Creamy Hazelnut Mousse

Chocolate Mousse with Dark Chocolate Shavings and Hazelnuts

Our melt in your mouth hazelnut mousse is love at first taste. Not only will it satisfy all your sweet cravings, but it also provides all sorts of nutrients your brain and heart will love.

We included brain-boosting and heart-happy ingredients like coconut milk, Medjool dates, cacao (a brain food essential you can read more about here), and avocado. Avocados are full of fibre, healthy fats and essential minerals like potassium (to reduce blood pressure) and magnesium (for helping with anxiety). We know adequate fibre is essential for flourishing and nourishing our gut bugs. And when our gut health is on point, it is so much easier for our mental health to be, too!

And let’s not forget about the hazelnut. This little guy often gets overlooked when talking about nuts, but hazelnuts are full of antioxidants and vitamin E - associated with slowing of cognitive decline by reducing inflammation! And speaking of inflammation, the consumption of hazelnuts reduces our LDL cholesterol (the lousy, inflammatory type) and increases our HDL cholesterol (the happy, good type). And the science has shown, high levels of LDL cholesterol have a negative impact on your heart and brain health.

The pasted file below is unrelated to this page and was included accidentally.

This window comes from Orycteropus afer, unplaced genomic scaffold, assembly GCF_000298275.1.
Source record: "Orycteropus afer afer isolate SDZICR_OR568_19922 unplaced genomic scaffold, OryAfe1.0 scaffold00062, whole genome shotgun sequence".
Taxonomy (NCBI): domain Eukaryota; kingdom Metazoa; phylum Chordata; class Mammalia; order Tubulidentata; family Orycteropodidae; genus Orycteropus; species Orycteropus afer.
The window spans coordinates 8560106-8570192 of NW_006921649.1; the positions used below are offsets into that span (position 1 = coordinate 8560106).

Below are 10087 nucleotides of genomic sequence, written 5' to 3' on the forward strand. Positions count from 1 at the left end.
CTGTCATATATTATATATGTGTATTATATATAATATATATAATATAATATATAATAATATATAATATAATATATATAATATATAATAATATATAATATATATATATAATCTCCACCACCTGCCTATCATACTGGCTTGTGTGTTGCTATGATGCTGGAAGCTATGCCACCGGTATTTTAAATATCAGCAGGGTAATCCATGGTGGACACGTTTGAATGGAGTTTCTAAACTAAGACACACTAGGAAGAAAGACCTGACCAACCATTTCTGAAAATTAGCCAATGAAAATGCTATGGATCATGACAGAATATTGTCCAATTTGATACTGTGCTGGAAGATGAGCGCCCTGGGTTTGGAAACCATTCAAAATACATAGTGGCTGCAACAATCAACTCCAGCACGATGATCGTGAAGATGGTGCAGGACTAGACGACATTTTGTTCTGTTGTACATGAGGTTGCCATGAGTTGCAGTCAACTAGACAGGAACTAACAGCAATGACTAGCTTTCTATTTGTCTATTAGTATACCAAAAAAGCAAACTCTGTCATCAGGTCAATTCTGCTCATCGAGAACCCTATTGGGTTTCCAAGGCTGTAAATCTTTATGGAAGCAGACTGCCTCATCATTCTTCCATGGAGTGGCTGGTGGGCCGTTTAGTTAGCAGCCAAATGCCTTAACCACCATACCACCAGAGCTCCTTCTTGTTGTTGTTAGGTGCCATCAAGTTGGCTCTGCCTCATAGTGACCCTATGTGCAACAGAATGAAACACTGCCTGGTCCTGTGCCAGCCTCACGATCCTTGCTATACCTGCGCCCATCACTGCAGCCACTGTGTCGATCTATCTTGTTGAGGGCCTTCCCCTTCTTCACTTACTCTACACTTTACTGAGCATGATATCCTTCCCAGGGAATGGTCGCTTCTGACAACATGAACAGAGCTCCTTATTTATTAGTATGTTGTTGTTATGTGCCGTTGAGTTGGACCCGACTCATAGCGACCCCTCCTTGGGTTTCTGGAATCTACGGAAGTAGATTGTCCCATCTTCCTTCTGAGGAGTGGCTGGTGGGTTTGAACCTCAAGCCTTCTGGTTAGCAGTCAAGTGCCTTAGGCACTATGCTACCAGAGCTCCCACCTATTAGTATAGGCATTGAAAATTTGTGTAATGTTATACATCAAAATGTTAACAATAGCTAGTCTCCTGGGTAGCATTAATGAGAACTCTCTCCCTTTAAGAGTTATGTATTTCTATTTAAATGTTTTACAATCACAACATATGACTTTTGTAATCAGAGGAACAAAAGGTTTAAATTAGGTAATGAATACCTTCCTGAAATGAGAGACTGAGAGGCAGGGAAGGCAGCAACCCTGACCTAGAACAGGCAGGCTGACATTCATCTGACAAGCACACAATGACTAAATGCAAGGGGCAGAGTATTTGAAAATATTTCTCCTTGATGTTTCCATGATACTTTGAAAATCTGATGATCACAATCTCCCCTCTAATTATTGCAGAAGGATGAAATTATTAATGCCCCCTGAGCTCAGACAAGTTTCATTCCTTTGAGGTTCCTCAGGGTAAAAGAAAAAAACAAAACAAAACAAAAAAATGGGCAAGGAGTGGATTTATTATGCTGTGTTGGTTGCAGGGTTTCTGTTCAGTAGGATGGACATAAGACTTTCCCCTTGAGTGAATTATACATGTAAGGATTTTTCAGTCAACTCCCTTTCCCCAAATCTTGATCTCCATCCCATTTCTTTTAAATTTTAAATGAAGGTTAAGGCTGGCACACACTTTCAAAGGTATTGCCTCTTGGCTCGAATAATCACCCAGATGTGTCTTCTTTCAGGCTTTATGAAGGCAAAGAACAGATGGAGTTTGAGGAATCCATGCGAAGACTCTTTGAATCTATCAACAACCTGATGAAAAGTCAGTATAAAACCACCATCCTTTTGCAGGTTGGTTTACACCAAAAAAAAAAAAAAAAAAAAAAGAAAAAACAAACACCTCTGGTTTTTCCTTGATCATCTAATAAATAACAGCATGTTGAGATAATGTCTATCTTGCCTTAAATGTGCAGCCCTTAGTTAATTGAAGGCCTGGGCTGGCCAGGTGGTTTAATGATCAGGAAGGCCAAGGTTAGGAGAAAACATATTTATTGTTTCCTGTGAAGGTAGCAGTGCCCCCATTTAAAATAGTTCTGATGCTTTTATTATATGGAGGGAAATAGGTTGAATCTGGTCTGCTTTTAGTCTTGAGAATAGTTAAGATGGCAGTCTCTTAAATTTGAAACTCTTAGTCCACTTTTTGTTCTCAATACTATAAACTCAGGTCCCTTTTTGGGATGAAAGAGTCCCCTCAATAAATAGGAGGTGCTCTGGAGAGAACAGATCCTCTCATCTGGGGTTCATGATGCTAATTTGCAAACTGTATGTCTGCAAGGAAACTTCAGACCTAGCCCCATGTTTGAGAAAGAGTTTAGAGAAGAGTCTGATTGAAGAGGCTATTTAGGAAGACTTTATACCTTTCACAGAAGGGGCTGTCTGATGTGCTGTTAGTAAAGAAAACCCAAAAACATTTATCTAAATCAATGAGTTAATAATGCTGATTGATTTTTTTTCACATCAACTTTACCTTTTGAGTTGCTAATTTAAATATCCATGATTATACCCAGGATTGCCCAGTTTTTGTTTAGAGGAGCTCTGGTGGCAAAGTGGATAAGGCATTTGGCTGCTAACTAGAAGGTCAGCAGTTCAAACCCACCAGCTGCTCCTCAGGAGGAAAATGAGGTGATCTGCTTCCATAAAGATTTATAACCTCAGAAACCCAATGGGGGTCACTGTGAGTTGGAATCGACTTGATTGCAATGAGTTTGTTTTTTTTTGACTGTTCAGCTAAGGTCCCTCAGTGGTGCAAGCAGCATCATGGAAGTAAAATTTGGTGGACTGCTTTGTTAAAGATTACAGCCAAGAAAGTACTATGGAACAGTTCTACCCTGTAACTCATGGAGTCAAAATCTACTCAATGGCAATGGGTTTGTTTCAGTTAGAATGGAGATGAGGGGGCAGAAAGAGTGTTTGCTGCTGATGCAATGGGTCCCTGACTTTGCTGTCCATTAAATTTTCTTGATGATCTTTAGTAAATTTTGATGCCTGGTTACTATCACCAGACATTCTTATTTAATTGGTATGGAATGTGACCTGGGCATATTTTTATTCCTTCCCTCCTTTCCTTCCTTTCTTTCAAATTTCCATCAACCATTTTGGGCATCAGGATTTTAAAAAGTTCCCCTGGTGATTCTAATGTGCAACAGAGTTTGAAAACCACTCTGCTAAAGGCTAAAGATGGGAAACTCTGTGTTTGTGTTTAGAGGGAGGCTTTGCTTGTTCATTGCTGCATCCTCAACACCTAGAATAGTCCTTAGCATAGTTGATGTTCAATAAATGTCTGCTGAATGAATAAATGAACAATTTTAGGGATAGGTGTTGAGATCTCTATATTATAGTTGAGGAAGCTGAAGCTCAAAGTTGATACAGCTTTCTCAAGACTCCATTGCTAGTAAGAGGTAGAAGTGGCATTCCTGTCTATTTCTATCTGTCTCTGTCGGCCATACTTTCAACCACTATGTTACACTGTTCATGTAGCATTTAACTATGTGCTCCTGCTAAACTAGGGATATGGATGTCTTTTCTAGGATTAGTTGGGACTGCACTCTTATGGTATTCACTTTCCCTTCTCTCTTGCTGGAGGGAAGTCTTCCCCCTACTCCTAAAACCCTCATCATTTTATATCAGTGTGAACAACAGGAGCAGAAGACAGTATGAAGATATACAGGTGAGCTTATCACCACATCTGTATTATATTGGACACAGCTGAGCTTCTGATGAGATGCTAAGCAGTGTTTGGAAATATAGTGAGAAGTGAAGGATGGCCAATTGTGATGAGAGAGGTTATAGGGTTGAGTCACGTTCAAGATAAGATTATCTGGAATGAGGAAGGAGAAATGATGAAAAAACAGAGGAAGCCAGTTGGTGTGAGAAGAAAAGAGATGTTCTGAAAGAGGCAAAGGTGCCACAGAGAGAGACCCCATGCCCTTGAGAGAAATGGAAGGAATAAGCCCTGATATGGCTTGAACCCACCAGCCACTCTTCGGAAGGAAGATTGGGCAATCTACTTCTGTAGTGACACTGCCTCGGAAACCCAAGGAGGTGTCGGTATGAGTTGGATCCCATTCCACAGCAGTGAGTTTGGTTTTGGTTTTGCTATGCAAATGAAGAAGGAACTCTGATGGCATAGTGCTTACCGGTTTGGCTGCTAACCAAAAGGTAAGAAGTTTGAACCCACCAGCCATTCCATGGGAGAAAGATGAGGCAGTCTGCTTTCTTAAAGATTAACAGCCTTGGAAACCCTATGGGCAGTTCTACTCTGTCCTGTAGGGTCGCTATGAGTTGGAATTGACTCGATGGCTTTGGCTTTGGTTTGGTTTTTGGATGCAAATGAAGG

So, eat your hazelnuts or in this case some hazelnut mousse…your brain and heart will love you.

Creamy Hazelnut Mousse
Yield: 6 servings
Prep: 10 minutes
Cooking: 12 minutes
Ingredients

Mousse:

  • 1 ripe avocado
  • 1 400ml can full-fat coconut milk
  • 1/2 cup packed pitted Medjool dates
  • 1 cup raw hazelnuts
  • 1 1/2 tsp vanilla extract
  • 2 Tbsp cacao butter
  • 2 Tbsp cacao
  • Pinch of sea salt

Toppings (optional)

  • 1/4 tsp freeze-dried dragon fruit powder
  • 1 Tbsp dark chocolate, shaved
Method
  1. Preheat oven to 350F. Begin by roasting hazelnuts, place in a single layer on a baking sheet. Bake for about 12 minutes, or until they are starting to brown. Allow to cool.
  2. Add all ingredients to food processor or high-powered blender; blend all ingredients until mixture is smooth and creamy.
  3. Divide between 6 small serving dishes and place in the fridge for a few hours.
  4. If adding toppings, lightly dust with dragon fruit powder, shaved dark chocolate or both before serving.*
Notes

*This is best if consumed within 3-4 days.

Brainy Bites
LET'S DIG IN AND MAKE SOME OF THE SCIENCE EASIER TO DIGEST!

Coconut:

  • The medium-chain triglycerides (healthy fats) in coconut provide an efficient source of energy for the body (the less strain on our body, the better our brain runs).

  • Ketones made from the breakdown of the fat in coconut might actually have temporary effects when treating Alzheimer’s Disease by enhancing memory.

  • Ketones may also improve our thinking ability so we can break through that mental fog we experience throughout the work day.

Vanilla Extract:

  • Vanilla extract has antioxidant properties that help neutralize damaging effects of free radicals on the brain to help mental health diseases including depression.
  • Vanillin, a compound found in vanilla extract, has been shown to reduce levels of inflammation in the blood (which can gain access to, and wreak havoc on the brain).

Medjool Dates: